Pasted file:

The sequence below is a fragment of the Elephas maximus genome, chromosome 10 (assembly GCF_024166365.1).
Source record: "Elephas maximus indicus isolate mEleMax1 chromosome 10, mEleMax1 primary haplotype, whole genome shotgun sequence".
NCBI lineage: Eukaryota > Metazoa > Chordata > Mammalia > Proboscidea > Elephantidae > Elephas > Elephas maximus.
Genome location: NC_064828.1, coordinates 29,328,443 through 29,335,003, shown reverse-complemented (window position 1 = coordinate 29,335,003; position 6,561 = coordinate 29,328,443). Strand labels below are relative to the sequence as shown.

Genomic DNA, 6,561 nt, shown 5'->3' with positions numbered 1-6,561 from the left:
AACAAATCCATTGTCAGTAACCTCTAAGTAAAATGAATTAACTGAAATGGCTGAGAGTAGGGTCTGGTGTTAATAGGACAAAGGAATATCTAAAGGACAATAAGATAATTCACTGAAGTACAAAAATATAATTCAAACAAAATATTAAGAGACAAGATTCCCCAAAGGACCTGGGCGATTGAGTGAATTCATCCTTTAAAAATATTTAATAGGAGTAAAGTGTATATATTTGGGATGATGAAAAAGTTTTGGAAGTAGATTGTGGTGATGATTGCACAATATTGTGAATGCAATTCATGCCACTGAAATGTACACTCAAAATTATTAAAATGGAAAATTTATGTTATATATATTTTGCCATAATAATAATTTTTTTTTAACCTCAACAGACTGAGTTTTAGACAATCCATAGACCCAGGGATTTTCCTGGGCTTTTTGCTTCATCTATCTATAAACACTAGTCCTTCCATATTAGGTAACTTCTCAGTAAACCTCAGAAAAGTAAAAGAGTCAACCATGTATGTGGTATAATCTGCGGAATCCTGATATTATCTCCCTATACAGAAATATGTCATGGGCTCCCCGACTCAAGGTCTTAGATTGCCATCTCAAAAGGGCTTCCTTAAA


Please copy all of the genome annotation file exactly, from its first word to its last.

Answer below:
The sequence below is a fragment of the Elephas maximus genome, chromosome 10 (assembly GCF_024166365.1).
Source record: "Elephas maximus indicus isolate mEleMax1 chromosome 10, mEleMax1 primary haplotype, whole genome shotgun sequence".
NCBI lineage: Eukaryota > Metazoa > Chordata > Mammalia > Proboscidea > Elephantidae > Elephas > Elephas maximus.
Genome location: NC_064828.1, coordinates 29,328,443 through 29,335,003, shown reverse-complemented (window position 1 = coordinate 29,335,003; position 6,561 = coordinate 29,328,443). Strand labels below are relative to the sequence as shown.

Genomic DNA, 6,561 nt, shown 5'->3' with positions numbered 1-6,561 from the left:
AACAAATCCATTGTCAGTAACCTCTAAGTAAAATGAATTAACTGAAATGGCTGAGAGTAGGGTCTGGTGTTAATAGGACAAAGGAATATCTAAAGGACAATAAGATAATTCACTGAAGTACAAAAATATAATTCAAACAAAATATTAAGAGACAAGATTCCCCAAAGGACCTGGGCGATTGAGTGAATTCATCCTTTAAAAATATTTAATAGGAGTAAAGTGTATATATTTGGGATGATGAAAAAGTTTTGGAAGTAGATTGTGGTGATGATTGCACAATATTGTGAATGCAATTCATGCCACTGAAATGTACACTCAAAATTATTAAAATGGAAAATTTATGTTATATATATTTTGCCATAATAATAATTTTTTTTTAACCTCAACAGACTGAGTTTTAGACAATCCATAGACCCAGGGATTTTCCTGGGCTTTTTGCTTCATCTATCTATAAACACTAGTCCTTCCATATTAGGTAACTTCTCAGTAAACCTCAGAAAAGTAAAAGAGTCAACCATGTATGTGGTATAATCTGCGGAATCCTGATATTATCTCCCTATACAGAAATATGTCATGGGCTCCCCGACTCAAGGTCTTAGATTGCCATCTCAAAAGGGCTTCCTTAAA